The merger neatly solves T-Mobile's long-term problem of not having enough spectrum for LTE, the 4G technology which will soon be a global standard. It gives T-Mobile's struggling parent, Deutsche Telekom, a gigantic cash infusion. And it lets AT&T once again position itself as the number-one carrier against Verizon Wireless, which leapfrogged AT&T technologically this year with Verizon's 4G LTE launch.
AT&T is ahead of T-Mobile on building LTE. T-Mobile is far ahead of AT&T on building HSPA+, a intermediate 4G technology that fits right between the carriers' existing 3G networks and LTE. Together, they could have a smooth and powerful nationwide network.
AT&T's press release for the merger backs this up. The combined carrier will be able to build out much more LTE Than AT&T could alone, by combining AT&T's 700 Mhz spectrum with T-Mobile's AWS spectrum.
For stockholders, this all sounds great. With reduced competition and the efficiencies of a combined network, the new company will probably be quite profitable.
For phone owners, tech lovers, and American consumers, this is a total disaster.
In our tests, I got eight hours of 3G talk time with the Thunderbolt, six hours of video playback time, and only 2.5 hours of LTE streaming. So what's an Internet fan to do?
HTC and Verizon will offer a very high-capacity extended battery, the companies told me. The 2750 mAh battery is nearly twice the capacity of the Thunderbolt's built-in 1400 mAh unit. The big battery will cost $49.99 and will be available very soon, said Pat Bucci, Verizon's director of accessory products.
The new battery makes the phone about an ounce heavier than its existing 6.5 ounces, and it comes with a new back that makes the phone deeper as well, Bucci said.
"We want customers who are power users, that are going to have the hotspot on all day, to just go," he said.
T-Mobile really wants you to know the Sidekick 4G is coming. In a new video, product manager Joe Fernandez shows off the phone's sliding mechanism and Android interface. We've captured some images from T-Mobile's video for your viewing pleasure below.
The new Sidekick interface is definitely based on Android 2.2 and Samsung's TouchWiz, although it has some unique Sidekick touches, like those links on the right-hand side of the screen. Samsung's "Feeds and Updates" social-networking widget appears in the video, though.
Sprint today announced that the Overdrive Pro 3G/4G Mobile Hotspot by Sierra Wireless will be available on March 20. It is the next generation of Sprint's previous Overdrive 3G/4G Mobile Hotspot, increases the number of shared users from five to eight, and has a 45 percent larger LCD screen.
Sprint claims the Overdrive Pro offers a number of enhancements over its predecessor, focused mostly on performance and usability. There is a 35 percent improvement in power-up and power-down times. The integrated LCD screen is now 45 percent larger to provide a greater viewing area, while the device itself is actually smaller for easier portability. And the LCD can now display detailed connection and device information through additional screens that can be accessed by double-pressing the power button.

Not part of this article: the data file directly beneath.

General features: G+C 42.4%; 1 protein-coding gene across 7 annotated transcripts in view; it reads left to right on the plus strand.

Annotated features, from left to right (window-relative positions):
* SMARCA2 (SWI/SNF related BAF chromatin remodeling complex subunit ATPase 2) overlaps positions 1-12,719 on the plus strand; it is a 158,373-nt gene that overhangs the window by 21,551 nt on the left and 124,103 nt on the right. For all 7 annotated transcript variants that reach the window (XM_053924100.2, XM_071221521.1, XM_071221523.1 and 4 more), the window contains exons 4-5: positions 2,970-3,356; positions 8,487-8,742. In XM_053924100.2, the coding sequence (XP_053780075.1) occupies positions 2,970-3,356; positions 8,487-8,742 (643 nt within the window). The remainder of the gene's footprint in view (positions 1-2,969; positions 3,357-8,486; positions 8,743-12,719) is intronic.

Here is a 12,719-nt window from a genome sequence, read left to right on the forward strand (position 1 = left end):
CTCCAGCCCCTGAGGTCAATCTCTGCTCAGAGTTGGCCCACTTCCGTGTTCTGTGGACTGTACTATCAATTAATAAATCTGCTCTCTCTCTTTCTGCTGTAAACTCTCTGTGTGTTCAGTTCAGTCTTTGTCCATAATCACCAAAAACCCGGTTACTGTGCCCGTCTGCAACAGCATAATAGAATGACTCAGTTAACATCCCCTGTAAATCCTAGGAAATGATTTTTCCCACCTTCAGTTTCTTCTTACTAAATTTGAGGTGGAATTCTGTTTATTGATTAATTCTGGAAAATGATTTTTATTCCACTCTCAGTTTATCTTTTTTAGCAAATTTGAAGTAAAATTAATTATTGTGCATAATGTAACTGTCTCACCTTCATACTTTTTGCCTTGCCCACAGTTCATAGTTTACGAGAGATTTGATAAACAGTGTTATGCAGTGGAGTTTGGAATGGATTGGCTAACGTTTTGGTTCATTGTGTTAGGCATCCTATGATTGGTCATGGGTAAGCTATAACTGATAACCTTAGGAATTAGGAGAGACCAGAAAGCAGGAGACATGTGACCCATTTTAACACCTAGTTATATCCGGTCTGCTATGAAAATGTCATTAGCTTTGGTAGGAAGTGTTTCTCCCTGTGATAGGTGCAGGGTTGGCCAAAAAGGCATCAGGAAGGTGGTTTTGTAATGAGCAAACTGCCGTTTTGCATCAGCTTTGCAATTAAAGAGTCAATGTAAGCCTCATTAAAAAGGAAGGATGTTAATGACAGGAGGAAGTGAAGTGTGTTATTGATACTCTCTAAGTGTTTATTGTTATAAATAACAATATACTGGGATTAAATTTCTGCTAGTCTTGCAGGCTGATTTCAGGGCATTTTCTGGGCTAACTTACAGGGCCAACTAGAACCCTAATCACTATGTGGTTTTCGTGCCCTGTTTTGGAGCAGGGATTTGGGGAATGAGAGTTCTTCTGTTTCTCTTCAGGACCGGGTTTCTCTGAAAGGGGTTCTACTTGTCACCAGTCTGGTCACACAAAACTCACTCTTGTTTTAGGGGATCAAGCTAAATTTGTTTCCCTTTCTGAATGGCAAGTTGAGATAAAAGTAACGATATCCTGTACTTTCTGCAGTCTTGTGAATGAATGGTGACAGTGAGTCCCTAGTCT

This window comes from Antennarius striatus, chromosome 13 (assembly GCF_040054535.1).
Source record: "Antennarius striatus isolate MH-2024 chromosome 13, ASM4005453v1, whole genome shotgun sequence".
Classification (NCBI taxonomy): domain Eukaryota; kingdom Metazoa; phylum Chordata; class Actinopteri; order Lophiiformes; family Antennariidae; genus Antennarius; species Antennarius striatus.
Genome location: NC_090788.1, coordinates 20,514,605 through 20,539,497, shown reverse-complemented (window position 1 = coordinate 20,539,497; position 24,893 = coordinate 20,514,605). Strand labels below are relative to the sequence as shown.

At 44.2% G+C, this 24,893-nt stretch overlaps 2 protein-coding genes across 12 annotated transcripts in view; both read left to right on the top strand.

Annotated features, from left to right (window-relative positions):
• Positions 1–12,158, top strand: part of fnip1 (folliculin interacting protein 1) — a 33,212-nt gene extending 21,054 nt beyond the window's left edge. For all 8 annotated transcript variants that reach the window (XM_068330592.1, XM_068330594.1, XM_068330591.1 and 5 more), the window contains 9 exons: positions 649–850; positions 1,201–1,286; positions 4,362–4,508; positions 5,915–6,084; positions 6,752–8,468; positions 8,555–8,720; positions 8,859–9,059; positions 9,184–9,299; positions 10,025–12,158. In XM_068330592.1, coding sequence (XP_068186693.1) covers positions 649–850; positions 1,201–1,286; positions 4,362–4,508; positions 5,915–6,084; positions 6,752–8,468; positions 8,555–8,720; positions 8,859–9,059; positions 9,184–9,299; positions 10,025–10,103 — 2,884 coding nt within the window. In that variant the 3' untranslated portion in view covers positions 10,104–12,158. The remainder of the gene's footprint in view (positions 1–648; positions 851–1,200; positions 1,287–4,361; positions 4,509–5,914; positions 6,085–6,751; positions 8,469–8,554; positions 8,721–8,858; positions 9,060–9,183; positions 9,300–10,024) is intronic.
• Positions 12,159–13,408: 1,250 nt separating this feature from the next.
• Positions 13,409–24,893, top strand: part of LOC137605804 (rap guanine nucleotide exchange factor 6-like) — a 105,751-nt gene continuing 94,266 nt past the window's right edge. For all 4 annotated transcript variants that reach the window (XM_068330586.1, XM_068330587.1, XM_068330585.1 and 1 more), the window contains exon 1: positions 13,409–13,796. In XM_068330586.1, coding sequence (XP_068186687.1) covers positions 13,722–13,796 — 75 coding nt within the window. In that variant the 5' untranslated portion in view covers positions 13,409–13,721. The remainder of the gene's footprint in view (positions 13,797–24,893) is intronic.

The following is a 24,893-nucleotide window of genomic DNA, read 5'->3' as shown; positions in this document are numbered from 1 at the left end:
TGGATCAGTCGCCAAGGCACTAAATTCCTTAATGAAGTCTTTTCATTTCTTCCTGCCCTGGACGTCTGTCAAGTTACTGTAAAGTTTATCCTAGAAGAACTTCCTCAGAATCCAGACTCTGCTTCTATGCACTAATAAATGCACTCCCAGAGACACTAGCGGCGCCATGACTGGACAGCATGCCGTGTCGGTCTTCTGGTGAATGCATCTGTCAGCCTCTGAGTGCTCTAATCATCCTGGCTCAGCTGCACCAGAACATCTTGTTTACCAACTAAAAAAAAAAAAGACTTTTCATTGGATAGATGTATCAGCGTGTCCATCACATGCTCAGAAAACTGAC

The Overdrive Pro allows users to connect up to eight Wi-Fi-enabled devices simultaneously–including laptops, tablets, eReaders, gaming devices, cameras and even smartphones from other carriers–through a single connection (via Wi-Fi) to Sprint's 3G or 4G networks.
You have to hand it to Apple CEO Steve Jobs. No matter how ill he may be, his showmanship and stage presence remain undimmed. So much so that it took, as it often does, days for the euphoria of the iPad 2 unveiling to wear off. As that happened, though, I, like others, started to have these little, "Hey, wait a minute…" moments. And from there, the inevitable questions about the latest magical device from Apple started piling up. Here are the ones I've been considering or hearing from others. Fortunately, I think we have answers for virtually all of them.
Why No Memory Specs?
Apple's busy touting the iPad 2's huge performance increase (over the original), which comes courtesy of the A5 chip. That makes sense, a dual-core processor should beat the pants off a single core CPU. However, as with any computer, the CPU is only part of the performance story. What's the easiest way to increase system performance? Add memory. We know that the first-generation iPad has 256MB of RAM, but Apple isn't saying how much is in the iPad 2. "More" seems like a reasonable guess.
Why No 4G?
Apple's new best friend, Verizon, has a brand-new LTE network, but you won't find 4G on the new Verizon iPhone 4 or the latest-gen iPad. Why is that? Price is one reason: Adding a 4G radio would certainly have increased the price on the top-of-the line iPad 2. Also, Apple pays pretty close attention to the market and early market research indicated that almost 50 percent of potential iPad buyers were picking up a Wi-Fi-only model (Apple does not break out Wi-Fi-only iPad sales figures). I have a 3G-ready iPad, but I've never activated the service (I find ample Wi-Fi access almost everywhere I use my iPad). I suspect that's a common scenario. If a good percentage of iPad owners aren't using 3G—even when they have it—why would Apple jump to introduce 4G?